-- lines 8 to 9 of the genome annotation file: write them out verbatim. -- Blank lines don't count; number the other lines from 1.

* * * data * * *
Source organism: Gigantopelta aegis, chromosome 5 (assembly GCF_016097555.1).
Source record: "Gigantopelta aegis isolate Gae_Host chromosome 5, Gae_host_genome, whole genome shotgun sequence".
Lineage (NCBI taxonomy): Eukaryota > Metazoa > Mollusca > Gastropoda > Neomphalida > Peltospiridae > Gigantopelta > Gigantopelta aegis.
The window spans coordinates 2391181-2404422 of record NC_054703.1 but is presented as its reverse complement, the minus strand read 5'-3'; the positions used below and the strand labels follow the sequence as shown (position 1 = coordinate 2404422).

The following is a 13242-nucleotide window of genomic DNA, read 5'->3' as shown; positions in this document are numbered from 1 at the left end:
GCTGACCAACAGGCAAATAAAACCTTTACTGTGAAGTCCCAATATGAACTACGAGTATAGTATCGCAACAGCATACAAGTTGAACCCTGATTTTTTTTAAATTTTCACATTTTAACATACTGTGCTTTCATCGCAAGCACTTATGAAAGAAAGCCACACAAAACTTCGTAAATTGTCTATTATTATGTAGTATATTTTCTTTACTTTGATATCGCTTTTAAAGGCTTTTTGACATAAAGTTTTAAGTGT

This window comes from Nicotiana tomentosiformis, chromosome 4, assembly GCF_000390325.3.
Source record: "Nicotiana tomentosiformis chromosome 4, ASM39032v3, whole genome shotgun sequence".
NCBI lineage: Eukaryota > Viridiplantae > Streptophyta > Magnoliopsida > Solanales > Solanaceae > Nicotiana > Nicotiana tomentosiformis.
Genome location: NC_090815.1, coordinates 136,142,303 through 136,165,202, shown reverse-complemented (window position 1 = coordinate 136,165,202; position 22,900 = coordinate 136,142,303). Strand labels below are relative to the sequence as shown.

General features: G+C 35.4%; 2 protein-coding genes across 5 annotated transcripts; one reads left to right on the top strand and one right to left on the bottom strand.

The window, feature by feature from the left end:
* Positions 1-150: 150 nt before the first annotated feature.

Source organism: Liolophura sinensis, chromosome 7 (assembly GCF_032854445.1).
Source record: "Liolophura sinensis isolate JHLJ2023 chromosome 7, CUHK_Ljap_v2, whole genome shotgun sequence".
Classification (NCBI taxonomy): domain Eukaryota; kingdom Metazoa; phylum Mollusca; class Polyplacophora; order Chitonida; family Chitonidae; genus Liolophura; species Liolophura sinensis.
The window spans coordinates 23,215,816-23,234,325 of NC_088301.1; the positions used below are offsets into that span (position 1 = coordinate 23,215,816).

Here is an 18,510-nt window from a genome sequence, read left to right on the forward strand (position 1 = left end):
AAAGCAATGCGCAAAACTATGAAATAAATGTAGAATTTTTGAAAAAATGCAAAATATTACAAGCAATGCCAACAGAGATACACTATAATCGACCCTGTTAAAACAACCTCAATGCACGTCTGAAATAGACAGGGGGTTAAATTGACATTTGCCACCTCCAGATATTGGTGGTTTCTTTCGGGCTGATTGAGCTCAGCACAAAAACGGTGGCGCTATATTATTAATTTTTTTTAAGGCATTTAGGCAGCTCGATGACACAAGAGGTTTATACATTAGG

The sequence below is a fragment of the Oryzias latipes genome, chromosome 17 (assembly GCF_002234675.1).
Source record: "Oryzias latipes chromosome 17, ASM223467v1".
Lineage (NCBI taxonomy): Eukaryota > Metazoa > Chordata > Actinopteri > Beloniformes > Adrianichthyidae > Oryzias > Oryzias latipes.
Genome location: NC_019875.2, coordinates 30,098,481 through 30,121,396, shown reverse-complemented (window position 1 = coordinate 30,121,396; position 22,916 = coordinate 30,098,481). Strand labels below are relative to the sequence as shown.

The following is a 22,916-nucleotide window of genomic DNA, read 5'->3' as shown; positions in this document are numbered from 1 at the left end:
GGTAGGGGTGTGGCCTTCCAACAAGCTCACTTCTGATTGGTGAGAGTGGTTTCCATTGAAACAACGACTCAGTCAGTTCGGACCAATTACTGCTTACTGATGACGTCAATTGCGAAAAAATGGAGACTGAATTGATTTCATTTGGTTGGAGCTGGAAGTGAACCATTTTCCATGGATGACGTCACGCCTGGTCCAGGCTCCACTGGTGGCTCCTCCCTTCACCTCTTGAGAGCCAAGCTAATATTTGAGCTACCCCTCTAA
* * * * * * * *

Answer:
Source record: "Nicotiana tomentosiformis chromosome 4, ASM39032v3, whole genome shotgun sequence".
NCBI lineage: Eukaryota > Viridiplantae > Streptophyta > Magnoliopsida > Solanales > Solanaceae > Nicotiana > Nicotiana tomentosiformis.